Global Malaria News
Scientists have taken another big step forward towards developing a vaccine that's effective against the most severe forms of malaria.
A new study into the interplay between mobility and the 2013 and 2014 dengue outbreaks in Singapore has uncovered a legal void around access to mobile phone data -- information that can prove vital in preventing the spread of infectious diseases.
Cell biologists have systematically investigated the genome of the malaria parasite Plasmodium throughout its life cycle in a large-scale experiment. The researchers were able to identify hundreds of targets that are urgently needed in drug and vaccine development to eradicate the disease.
A discovery has the potential to inhibit the spread of West Nile virus as well as Zika and dengue viruses. The researchers demonstrated that mammalian insulin activated an antiviral immunity pathway in mosquitoes, increasing the insects' ability to suppress the viruses. Since mosquito bites are the most common way humans are infected with West Nile, stopping the virus among the insects would protect human health.
An autoimmune attack on uninfected red blood cells likely contributes to anemia -- a shortage of red blood cells -- in people with malaria.
The spread of infectious diseases such as Zika depends on many different factors. Researchers were able to generate reliable maps for the transmission risk of the Zika virus in South America.
Female mosquitoes that have mated are more likely to transmit malaria parasites than virgin females, according to a new study.
Within seconds after an infected mosquito bites, the malaria parasite navigates the host skin and blood vessels to invade the liver, where it will stay embedded until thousands of infected cells launch malaria's deadly blood-stage infection. Now, for the first time, a team describes how malaria Plasmodium parasites prepare for this journey. Researchers say this knowledge may help identify new strategies to block transmission of the parasite.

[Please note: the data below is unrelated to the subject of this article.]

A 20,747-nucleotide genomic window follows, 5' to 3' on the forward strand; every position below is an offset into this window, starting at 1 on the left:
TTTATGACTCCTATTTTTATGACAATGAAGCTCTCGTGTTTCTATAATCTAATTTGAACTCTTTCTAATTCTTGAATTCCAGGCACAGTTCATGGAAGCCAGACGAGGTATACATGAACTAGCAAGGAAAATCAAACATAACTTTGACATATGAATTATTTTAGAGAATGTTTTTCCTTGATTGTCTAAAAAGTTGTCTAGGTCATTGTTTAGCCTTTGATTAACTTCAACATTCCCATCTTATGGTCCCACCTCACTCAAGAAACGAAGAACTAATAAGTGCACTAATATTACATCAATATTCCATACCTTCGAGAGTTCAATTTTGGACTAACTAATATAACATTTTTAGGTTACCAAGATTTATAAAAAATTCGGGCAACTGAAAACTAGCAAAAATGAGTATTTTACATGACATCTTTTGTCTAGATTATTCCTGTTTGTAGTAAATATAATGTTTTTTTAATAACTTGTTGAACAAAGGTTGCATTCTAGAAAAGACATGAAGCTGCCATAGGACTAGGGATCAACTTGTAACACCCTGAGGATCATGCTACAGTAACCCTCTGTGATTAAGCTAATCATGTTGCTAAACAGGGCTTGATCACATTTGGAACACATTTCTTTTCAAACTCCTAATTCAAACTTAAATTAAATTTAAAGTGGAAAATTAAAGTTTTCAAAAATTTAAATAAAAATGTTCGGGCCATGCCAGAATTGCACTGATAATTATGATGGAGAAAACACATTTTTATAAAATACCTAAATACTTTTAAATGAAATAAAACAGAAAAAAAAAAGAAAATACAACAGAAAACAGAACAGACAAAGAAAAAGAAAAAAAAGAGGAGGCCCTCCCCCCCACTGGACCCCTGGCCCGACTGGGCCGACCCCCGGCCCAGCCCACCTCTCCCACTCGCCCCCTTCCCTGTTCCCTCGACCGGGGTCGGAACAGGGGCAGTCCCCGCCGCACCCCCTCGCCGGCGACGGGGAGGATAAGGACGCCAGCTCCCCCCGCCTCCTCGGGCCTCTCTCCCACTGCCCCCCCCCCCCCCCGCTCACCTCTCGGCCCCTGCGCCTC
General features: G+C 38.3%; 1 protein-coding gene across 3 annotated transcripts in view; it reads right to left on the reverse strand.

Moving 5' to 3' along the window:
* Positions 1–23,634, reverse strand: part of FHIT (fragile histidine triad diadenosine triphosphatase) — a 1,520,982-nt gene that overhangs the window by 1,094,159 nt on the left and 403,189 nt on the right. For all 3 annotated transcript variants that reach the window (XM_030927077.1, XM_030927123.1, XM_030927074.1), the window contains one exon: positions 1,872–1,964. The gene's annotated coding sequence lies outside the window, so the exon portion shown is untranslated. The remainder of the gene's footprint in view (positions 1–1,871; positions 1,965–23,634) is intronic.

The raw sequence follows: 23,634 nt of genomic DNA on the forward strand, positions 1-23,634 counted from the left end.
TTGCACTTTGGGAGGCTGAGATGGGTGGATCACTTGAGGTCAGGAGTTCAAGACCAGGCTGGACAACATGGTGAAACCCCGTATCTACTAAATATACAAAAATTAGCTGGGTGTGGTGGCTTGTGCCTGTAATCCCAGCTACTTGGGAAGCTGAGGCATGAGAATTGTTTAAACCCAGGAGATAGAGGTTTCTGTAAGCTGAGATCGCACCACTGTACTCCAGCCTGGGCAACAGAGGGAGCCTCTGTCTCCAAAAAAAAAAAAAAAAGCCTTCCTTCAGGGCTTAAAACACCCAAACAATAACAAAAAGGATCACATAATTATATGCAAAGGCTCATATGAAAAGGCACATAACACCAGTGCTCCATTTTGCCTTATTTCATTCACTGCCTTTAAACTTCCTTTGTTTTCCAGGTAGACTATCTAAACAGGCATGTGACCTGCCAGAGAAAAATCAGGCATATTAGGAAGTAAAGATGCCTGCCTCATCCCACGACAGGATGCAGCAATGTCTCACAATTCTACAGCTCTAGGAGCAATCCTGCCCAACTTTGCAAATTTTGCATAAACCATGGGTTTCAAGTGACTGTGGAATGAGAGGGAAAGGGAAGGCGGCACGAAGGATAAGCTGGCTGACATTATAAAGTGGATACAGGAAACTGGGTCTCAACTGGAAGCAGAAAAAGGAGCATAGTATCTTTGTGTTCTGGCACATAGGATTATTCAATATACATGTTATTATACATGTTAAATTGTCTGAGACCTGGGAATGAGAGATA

Malaria is one of the most threatening infectious diseases in the world. An international team has now been able to investigate malaria pathogens in red blood cells in vivo using the BESSY II X-ray microscope and the ALBA and ESRF synchrotron sources. The studies reveal the mechanisms used by active substances to attack the pathogen. This could contribute to improvement of treatment strategies and drugs.
Rhomboid proteases are clinically relevant membrane proteins that play a key role in various diseases. Using solid-state NMR spectroscopy, researchers have now been able to watch rhomboid proteases in a native lipid environment at work. The obtained dynamic images will be useful for the development of new medication for diseases such as Parkinson's and malaria.
Immune cells can be the body's defenders and foes at the same time.
Since its invention during the Second World War for soldiers stationed in countries where malaria transmission rates were high, researchers have worked to pinpoint precisely how DEET actually affects mosquitoes.
Despite humanity's best efforts to eradicate malaria, the disease struck more than 200 million people in 2017, according to the World Health Organization. Worse yet, the parasite that causes malaria is developing resistance to many antimalarial drugs, including the mainstay, chloroquine. Researchers are actively searching for new treatments, and now, a group have found that acaí berry extracts can reduce parasites in the blood and prolong the survival of infected mice.
Low-income urban neighborhoods not only have more mosquitoes, but they are larger-bodied, indicating that they could be more efficient at transmitting diseases. So reports investigating how socioeconomics influences mosquito-borne disease risk in Baltimore, Maryland.
A computational analysis has identified key regions in the United States where model-based predictions of mosquito species distribution could be improved.
For the first time ever, a professor has observed a crystallized iron product called hemozoin being made in mammals, with widespread implications for future research and treatment of blood disorders. Findings could be used to treat sickle cell disease and malaria patients, while opening up diverse research avenues across immunology, parasitology, neuroscience, microbiology, and even urology.
Nonhuman primates with clinically undetectable Plasmodium relapse infections still harbor parasitic gametocytes that may be infectious to mosquitoes, according to a new study.
Modifying a class of molecules originally developed to treat the skin disease psoriasis could lead to a new malaria drug that is effective against malaria parasites resistant to currently available drugs.
A molecule once designed to cure the skin disease psoriasis appears to be particularly effective against malaria. The antimalarial properties were revealed thanks to one researcher's inspired hunch when the psoriasis drug discovery program came to a dead end. The candidate drug offers considerable potential for combating this infectious disease.
Mosquitoes are more likely to acquire the dengue virus when they feed on blood with low levels of iron, researchers report. Supplementing people's diets with iron in places where both iron deficiency anemia and dengue fever are a problem could potentially limit transmission of the disease, but there are risks.